2

The following code doesn't use the offset given by \myl. What am I missing ?

\documentclass{article}

\usepackage{witharrows}

\newlength\myl

\newcommand\doublearrow[2]{
    \settowidth\myl{#1}%plus 2em
    \addtolength\myl{10pt}
    %Good length: \the\myl
    \Arrow[tikz = ->]{#1}
    \Arrow[xoffset=\myl,
           tikz = <-]{#2}
}

\begin{document}

$\begin{WithArrows}
    A  & = B \doublearrow{Explication down to.}%
                         {Explication up to.}
    \\ & = C
\end{WithArrows}$

\end{document}
1

I have written a new version of witharrows (v. 2.5 2020-06-23) in order to give the ability to define a robust command \DoubleArrow as required by the OP.

In this new version of witharrows, a new type of invidual arrow is introduced: the type o (for over). Such arrow is drawn over the other arrows as illustrated in the following example.

\documentclass{article}
\usepackage{witharrows}

\begin{document}
$\begin{WithArrows}[groups]
A & = B     \Arrow{one}\Arrow[o,jump=3]{direct} \\
  & = C + C \Arrow{two} \\
  & = D + D + D \Arrow{three} \\
  & = E + E \\
  & = F + F 
\end{WithArrows}$
\end{document}

Output of the first code

It's now easy to define a robust command \DoubleArrow with the expected behaviour:

\documentclass{article}
\usepackage{witharrows}
\NewDocumentCommand \DoubleArrow { O {} m m }
  {
    \Arrow[tikz=->,#1]{#2}%
    \Arrow[o,tikz=<-,#1]{#3}
  }

\begin{document}
$\begin{WithArrows}[groups]
A & = (a+b)^2 \DoubleArrow[tikz={font=\bfseries}]{expansion}{factorization} \\
  & = a^2 + 2ab+b^2 
\end{WithArrows}$
\end{document}

Output of the second code

| improve this answer | |
  • Great and so useful for lessons ! – projetmbc Jun 23 at 21:43
1

For some reason you need to make the length global for this to work. (Probably WithArrows scans for the \Arrow commands and does some nice tricks with them.)

\documentclass{article}

\usepackage{witharrows}

\newlength\myl

\newcommand\doublearrow[2]{%
    \settowidth\myl{#1}%
    \global\myl=\myl%
    \Arrow[tikz = ->]{#1}%
    \Arrow[xoffset = \dimexpr\myl+1em,tikz    = <-]{#2}%
}

\begin{document}

$\begin{WithArrows}
    A  & = B \doublearrow{Explication down to.}%
                         {Explication up to}
    \\ & = C
\end{WithArrows}$

\end{document}

enter image description here

I also added a grace distance of 1em but this has nothing to do with the problem.

| improve this answer | |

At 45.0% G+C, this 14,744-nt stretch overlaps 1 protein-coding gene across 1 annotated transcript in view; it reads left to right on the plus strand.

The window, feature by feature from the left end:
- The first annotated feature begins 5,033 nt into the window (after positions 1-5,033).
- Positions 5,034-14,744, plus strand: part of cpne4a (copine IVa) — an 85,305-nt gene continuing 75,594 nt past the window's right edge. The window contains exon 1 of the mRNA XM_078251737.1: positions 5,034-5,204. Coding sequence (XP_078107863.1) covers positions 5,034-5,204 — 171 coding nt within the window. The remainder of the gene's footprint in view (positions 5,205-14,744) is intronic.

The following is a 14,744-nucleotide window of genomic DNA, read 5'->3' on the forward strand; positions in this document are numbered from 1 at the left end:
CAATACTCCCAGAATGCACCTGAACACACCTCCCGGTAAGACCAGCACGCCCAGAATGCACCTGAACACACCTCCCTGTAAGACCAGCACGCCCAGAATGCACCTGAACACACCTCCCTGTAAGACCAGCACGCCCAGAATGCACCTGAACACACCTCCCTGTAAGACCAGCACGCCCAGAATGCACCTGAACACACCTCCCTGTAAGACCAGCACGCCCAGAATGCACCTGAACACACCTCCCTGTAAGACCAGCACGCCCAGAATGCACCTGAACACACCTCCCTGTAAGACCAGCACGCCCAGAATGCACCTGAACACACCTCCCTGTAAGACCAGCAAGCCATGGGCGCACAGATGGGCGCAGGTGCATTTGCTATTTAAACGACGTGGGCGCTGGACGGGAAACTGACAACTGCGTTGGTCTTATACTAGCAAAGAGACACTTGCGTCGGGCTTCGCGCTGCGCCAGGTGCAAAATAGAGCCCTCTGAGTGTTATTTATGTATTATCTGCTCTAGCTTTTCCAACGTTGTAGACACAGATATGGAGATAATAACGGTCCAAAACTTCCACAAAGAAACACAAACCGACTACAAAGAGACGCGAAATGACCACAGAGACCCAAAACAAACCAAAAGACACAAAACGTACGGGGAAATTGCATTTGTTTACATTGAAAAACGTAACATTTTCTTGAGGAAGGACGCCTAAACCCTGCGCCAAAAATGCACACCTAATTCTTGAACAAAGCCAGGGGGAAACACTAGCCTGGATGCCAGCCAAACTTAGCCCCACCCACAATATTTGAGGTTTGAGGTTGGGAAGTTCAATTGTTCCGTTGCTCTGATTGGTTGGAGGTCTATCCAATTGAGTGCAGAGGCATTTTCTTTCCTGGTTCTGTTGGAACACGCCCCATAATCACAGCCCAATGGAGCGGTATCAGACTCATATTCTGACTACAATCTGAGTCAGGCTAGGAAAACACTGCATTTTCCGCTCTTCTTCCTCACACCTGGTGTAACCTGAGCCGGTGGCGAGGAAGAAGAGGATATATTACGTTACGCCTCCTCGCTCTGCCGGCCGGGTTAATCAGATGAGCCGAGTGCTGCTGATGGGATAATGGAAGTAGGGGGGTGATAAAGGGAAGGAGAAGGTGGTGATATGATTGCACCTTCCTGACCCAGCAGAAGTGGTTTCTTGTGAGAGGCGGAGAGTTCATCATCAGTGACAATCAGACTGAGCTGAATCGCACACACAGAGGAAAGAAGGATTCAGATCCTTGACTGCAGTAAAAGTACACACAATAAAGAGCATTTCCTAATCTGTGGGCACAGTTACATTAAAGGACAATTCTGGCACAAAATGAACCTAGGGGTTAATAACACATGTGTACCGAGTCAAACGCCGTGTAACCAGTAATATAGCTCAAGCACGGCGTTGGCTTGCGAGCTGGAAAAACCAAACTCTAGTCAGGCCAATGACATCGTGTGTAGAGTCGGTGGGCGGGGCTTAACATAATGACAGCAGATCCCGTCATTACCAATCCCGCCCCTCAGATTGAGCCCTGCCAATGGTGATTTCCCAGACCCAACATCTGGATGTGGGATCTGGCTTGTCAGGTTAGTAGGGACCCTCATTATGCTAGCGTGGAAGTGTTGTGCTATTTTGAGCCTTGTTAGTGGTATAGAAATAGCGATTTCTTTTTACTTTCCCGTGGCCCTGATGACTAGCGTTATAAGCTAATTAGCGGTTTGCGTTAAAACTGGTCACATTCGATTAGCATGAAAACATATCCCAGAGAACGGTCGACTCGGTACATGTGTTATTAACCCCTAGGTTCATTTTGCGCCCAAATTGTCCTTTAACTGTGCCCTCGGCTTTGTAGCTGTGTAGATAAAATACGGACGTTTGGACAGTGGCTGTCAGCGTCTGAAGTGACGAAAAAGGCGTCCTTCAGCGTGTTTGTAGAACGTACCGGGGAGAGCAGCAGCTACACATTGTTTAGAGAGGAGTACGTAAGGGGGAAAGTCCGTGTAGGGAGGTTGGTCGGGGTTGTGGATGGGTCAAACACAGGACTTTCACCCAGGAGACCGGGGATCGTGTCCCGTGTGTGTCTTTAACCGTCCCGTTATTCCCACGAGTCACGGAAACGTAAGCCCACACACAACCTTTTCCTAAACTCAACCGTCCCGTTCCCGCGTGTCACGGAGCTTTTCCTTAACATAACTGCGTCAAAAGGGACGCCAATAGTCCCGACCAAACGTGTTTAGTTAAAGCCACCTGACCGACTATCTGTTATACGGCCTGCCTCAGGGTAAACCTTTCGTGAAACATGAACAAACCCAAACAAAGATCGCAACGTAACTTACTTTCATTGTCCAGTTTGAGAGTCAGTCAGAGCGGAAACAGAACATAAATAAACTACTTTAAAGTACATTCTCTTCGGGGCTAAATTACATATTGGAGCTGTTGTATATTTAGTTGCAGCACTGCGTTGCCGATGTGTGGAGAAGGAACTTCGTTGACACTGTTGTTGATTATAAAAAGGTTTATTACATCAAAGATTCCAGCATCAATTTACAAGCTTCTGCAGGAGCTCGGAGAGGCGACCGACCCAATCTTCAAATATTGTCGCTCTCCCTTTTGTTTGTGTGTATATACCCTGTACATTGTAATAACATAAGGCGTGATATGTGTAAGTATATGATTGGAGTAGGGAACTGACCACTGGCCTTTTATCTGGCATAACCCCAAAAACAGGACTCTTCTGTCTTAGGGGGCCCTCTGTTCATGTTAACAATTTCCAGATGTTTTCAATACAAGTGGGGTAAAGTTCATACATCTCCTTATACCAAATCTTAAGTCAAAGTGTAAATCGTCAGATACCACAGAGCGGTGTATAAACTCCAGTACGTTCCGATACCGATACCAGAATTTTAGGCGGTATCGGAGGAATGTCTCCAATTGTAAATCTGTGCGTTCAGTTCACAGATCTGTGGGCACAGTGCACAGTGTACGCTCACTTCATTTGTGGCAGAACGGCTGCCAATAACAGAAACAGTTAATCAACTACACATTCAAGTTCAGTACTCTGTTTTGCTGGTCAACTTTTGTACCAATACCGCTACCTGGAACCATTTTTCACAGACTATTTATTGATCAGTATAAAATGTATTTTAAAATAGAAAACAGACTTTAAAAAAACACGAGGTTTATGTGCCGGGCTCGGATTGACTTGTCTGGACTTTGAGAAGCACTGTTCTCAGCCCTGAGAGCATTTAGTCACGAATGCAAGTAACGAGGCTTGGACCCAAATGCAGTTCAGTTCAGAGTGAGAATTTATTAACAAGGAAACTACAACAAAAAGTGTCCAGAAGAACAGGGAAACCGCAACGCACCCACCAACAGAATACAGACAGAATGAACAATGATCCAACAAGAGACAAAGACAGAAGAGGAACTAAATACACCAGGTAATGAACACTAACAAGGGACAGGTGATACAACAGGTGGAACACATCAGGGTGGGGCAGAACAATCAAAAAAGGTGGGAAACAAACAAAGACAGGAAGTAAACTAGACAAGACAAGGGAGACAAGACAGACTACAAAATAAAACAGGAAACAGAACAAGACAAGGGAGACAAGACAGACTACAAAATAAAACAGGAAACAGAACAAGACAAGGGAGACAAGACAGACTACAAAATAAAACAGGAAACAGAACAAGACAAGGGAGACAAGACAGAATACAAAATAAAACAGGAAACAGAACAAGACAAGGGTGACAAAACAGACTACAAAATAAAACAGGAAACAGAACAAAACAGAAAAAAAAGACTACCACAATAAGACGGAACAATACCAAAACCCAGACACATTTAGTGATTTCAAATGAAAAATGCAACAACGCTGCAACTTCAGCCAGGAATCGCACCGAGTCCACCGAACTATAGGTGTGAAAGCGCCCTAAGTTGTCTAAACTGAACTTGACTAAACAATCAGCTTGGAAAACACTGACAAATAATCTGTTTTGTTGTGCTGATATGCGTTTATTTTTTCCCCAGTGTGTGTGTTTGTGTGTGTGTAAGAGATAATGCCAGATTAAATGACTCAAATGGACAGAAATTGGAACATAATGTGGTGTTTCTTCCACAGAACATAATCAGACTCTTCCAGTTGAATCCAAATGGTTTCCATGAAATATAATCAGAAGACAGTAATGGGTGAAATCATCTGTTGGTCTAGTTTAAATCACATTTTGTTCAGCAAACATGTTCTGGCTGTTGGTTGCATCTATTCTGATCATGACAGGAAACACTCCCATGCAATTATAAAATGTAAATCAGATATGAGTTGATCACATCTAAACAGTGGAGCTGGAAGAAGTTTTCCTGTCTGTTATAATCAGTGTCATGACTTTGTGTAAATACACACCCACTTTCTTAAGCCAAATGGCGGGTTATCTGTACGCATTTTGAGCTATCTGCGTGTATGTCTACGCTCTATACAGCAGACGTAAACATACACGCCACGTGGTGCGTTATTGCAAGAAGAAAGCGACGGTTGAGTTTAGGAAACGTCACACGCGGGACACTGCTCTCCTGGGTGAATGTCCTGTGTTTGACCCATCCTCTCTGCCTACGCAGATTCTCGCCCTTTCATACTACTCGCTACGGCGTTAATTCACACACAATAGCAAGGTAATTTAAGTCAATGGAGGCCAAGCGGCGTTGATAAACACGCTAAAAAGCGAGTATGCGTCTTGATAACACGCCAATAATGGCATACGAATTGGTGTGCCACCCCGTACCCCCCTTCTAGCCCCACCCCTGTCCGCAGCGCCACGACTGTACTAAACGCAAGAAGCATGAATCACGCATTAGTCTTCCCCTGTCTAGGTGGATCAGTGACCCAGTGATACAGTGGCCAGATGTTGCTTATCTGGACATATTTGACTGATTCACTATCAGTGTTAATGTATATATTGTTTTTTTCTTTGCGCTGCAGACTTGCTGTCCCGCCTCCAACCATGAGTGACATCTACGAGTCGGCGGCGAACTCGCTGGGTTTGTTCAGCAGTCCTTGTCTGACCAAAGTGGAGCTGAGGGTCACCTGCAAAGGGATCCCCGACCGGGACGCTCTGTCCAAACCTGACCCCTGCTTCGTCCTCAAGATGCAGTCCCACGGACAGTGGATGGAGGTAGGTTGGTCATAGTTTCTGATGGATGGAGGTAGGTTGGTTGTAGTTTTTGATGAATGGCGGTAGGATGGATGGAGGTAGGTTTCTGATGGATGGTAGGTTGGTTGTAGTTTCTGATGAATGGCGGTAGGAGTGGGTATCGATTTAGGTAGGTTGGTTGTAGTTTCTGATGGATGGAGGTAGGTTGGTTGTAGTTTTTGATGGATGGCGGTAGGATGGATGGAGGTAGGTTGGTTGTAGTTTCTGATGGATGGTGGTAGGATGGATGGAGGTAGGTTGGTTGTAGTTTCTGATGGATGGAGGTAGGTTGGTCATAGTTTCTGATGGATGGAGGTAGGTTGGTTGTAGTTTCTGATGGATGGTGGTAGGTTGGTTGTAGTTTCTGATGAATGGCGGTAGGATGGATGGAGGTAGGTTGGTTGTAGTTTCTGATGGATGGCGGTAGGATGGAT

• Thanks for the trick ! I have also noticed the missing grace distance. – projetmbc Jun 13 at 20:52
  • 1
    Yes. The command \doublearrow is executed in the cell of an array (an \halign of TeX) and each such cell is a TeX group. However, the arrows are not drawn when TeX is in that cell: they are drawn after the construction of the \halign: that's why a global affectation is required here. – F. Pantigny Jun 13 at 21:26
  • 1
    Thanks a lot or "Merci beaucoup". – projetmbc Jun 13 at 22:16
1

If you want a macro \doublearrow which may be used several times in the same environment {WithArrows}, you can't use a global dimension. You have to substitute \mylen by its numerical value in the option [xoffset = \mylen] before the execution of the command \Arrow.

The following code gives a way to do that.

\documentclass{article}

\usepackage{witharrows}

\WithArrowsOptions{tikz={font=}}


\ExplSyntaxOn
\NewDocumentCommand \doublearrow { m m }
  {
    \hbox_set:Nn \l_tmpa_box { #1 }
    \dim_set:Nn \l_tmpa_dim { \box_wd:N \l_tmpa_box + 20 pt }
    \Arrow [tikz = ->] { #1 }
    \use:x { \Arrow [xoffset=\dim_use:N \l_tmpa_dim , tikz = <-] } { #2 }
  }
\ExplSyntaxOff

\begin{document}


$\begin{WithArrows} 
A & = B \doublearrow{$1+2$}{$3+4$} \\ 
  & = C \\
  & = D \doublearrow{up to down}{down to up} \\ 
  & = E
\end{WithArrows}$ 

\end{document}

Output of the above code

In fact, this code is not perfect for two reasons.

  • The argument of the first \Arrow is composed twice. It's a problem if there is a code with side effects in that argument (for example a \footnote).

  • The width of the label of the first \Arrow is computed without applying the potential formatting options (the key tikz={font={...}}). If such options are used, the computed width will be wrong and the position of the second arrow will also be wrong. That's why, for an homogeneous behaviour, I have considered that \WithArrowsOptions{tikz={font=}} is in force.

| improve this answer | |
  • Good ! Thanks ! Why I forget this case of use... There is stil a little problem. I have tried to use the following example but the first spacing isn't big enough : $\begin{WithArrows} A & = B \doublearrow{$1+2$}{$3+4$} \\ & = C \doublearrow{Explication down to.}{Explication up to} \\ & = D \end{WithArrows}$ – projetmbc Jun 14 at 12:23
  • You are right. I have modified my post. There is a problem with the potential formatting of the argument of the \Arrow. As for now, it's not possible to solve that problem without using internals of witharrows. – F. Pantigny Jun 14 at 13:12
  • Thanks for this explanations. Maybe this could be a new feature : I always write like this when I teach to my "secondes de lycée". With my "premières de lycée" I use another syntax coming from formal methods of the computer sciences. – projetmbc Jun 14 at 13:21

Your Answer

By clicking “Post Your Answer”, you agree to our terms of service, privacy policy and cookie policy

Not the answer you're looking for? Browse other questions tagged or ask your own question.